Allergic bronchial asthma is based on an immediate type allergic reaction due to the interaction of the allergen with specific IgE fixed on the surface of mast cells . The synthesis of specific IgE is carried out by B-lymphocytes , and T-lymphocytes regulate .
Most allergens that cause asthma are airborne allergens. For the development of sensitization , prolonged contact with a large dose of allergen is necessary. In a sensitized patient, even a negligible amount of allergen can cause a severe attack.
The share of allergic bronchial asthma accounts for probably 25 to 35% of all cases. In about a third of patients, mixed bronchial asthma is observed , in which allergy serves as an auxiliary pathogenetic mechanism. Allergic bronchial asthma is more often observed in children and young people and usually proceeds with seasonal exacerbations.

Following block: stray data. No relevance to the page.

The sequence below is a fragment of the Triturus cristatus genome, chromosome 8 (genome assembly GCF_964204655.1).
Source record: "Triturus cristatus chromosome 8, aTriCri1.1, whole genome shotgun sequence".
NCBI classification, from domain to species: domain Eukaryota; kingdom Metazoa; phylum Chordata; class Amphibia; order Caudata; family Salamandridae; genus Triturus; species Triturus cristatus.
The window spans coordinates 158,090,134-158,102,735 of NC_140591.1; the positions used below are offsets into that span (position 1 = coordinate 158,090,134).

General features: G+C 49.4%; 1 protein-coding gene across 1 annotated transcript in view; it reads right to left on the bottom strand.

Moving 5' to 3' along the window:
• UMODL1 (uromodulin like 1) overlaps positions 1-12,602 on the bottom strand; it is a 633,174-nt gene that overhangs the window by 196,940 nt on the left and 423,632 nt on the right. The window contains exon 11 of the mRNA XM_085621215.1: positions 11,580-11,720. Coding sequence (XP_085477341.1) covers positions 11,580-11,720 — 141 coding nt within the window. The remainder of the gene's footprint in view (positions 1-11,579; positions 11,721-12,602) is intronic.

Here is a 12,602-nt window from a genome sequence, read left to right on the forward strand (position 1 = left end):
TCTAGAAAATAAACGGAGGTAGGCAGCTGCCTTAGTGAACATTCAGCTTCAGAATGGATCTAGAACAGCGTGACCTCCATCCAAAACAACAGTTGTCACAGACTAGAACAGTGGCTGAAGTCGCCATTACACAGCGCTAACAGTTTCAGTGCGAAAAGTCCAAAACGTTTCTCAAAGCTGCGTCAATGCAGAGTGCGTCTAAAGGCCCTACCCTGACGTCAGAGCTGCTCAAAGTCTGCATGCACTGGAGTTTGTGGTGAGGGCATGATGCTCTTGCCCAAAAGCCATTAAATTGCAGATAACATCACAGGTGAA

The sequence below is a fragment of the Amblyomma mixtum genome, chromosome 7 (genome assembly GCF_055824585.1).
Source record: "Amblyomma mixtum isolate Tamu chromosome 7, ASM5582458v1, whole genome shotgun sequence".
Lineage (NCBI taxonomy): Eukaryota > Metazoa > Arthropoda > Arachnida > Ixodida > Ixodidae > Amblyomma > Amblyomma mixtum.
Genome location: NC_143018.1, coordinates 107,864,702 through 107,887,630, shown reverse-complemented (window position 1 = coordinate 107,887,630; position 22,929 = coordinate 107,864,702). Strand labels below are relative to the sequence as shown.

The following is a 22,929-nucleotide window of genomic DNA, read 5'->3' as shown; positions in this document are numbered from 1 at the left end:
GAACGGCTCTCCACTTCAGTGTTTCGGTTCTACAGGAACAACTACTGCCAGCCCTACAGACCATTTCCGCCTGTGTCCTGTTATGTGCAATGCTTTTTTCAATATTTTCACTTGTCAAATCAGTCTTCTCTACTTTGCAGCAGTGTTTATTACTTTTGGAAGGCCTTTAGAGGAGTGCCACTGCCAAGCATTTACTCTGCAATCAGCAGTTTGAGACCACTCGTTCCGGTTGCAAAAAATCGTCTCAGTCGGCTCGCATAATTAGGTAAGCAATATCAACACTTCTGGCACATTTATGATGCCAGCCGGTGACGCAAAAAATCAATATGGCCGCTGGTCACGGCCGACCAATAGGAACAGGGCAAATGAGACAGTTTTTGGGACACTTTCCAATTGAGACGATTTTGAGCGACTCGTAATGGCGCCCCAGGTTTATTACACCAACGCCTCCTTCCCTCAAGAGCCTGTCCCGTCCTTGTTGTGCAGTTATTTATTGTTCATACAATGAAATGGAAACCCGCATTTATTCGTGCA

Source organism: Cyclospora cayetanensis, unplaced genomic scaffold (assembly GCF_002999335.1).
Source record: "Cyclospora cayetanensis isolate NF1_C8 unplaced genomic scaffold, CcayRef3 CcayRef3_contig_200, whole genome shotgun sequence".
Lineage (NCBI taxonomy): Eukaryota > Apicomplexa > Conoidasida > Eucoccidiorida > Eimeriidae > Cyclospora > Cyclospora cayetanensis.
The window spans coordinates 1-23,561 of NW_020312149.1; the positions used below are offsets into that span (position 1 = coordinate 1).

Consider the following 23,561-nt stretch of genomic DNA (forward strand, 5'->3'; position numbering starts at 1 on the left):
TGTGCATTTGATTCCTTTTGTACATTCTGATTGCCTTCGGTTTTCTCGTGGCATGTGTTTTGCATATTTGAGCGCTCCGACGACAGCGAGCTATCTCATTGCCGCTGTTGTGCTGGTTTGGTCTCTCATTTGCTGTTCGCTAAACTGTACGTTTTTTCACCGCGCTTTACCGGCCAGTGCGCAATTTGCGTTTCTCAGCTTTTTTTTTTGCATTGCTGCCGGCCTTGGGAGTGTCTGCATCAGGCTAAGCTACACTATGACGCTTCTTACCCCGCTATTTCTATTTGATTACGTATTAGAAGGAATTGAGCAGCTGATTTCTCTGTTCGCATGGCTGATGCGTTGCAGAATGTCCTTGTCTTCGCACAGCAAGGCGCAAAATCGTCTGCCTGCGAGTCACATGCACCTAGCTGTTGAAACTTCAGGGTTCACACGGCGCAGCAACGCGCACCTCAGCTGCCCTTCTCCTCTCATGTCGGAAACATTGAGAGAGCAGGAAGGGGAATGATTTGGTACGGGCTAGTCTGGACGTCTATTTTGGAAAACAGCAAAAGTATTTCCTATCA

The absence of a connection between exacerbations and the season is observed with allergies to animal hair , feathers and feathers of birds , mites , molds and other allergens that are constantly present in the air.
In most patients, in response to contact with an allergen, reversible bronchial obstruction (the so-called immediate asthmatic reaction) develops within a few minutes. At 30-50%, after 6-10 hours, re-obstruction occurs, in such cases they speak of a double (immediate and delayed) reaction. In very few patients, only a delayed asthmatic reaction is observed. Previously, it was believed that it was she who played the main role in the formation of increased bronchial reactivity, but further studies did not confirm this.
Air allergens , being very small particles, overcome protective barriers, reach the trachea and large bronchi and interact with mast cells interspersed between cells of the ciliated epithelium. A hypothesis explaining how allergens interact with mast cells located in the submucosal layer; today does not exist.